Sunday, April 24, 2016

The Jewel Ornament of Liberation / -- Herbert V. Guenther, trans., -- Berkeley: Shambhala, 1971. (1079-1153) is among the most important figures in the history of Buddhism, particularly, Tibetan Buddhism, and Mahayana Buddhism more generally.  The Jewel Ornament of Liberation is perhaps his most important work.  The Jewel Ornament is among a set of works that provide an outline of the path toward liberation, beginning with the most elementary doctrines of Buddhism and proceeding to the most advanced stages of enlightenment.  It is written in clear and direct language which makes it an engaging treatise for readers with a limited background in Buddhism.  The path begins with truely internalizing the motive to attain genuine enlightment.  This is in contrast to other motives, for example, becoming renowned for being spiritually advanced or attaining the superhuman powers that were believed to be gained upon becoming enlightened. explains that once one becomes motivated by a genuine desire for enlightenment, one should seek out a community of spiritual friends, viz., people who are also dedicated to the path to enlightenment, and to separate from those who are still entangle in worldly affairs.  By surrounding oneself with spiritual friends, one establishes an environment in which progress toward enlightenment becomes easier.   The reader should be prepared, however, for long accounts of the more unpleasant aspect of life including decay and death. This is preparatory to recognizing the transitory nature of life and renouncing attachment to the world.  The Jewel Ornament goes on to provide illuminating accounts of a number of critical Buddhist concepts:  the transitory nature of the world, the viciousness of samsara (the world of experience), karma and its results, benevolence, compassion, and the acquisition and training in an enlightened attitude.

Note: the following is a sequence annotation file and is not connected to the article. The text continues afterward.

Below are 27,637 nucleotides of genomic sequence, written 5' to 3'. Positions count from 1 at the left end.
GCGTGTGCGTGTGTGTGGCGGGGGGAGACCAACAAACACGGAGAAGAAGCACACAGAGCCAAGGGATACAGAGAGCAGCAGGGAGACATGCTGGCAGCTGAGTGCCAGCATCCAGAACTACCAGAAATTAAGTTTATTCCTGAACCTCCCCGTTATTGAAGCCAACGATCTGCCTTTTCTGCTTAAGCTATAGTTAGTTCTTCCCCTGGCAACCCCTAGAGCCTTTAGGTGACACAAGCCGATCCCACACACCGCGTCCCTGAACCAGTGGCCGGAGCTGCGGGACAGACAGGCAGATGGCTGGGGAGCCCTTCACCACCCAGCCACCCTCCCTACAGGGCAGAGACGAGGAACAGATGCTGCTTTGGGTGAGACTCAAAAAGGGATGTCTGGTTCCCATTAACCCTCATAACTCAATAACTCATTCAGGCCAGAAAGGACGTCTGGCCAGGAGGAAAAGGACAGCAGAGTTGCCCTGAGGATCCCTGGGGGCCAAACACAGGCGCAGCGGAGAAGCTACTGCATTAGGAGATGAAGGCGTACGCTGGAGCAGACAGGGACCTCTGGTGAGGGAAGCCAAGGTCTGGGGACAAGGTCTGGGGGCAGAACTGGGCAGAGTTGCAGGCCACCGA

The last half of the work is an account of the six perfections (paramitas), the five paths to enlightenment, the spiritual levels, and the perfection of Buddhahood and its activities.  The six perfections are among the most significant ideas in the Mahayana tradition, especially as it is developed in Tibetan Buddhism.  They are generosity, morality, patience, vigor, concentration, and wisdom.  By cultivating these virtues, one proceeds along the path to becoming a bodhisattva, i.e., an enlightened being who renounces to goal of perfect enlightenment (buddhahood) for the purpose of relieve the world of suffering and bringing all sentient beings to enlightenment.

Indeed, there are very few works that compare to The Jewel Ornament of Liberation for its clarity and insight.  It stands among the best primary works in the history of Mahayana Buddhism.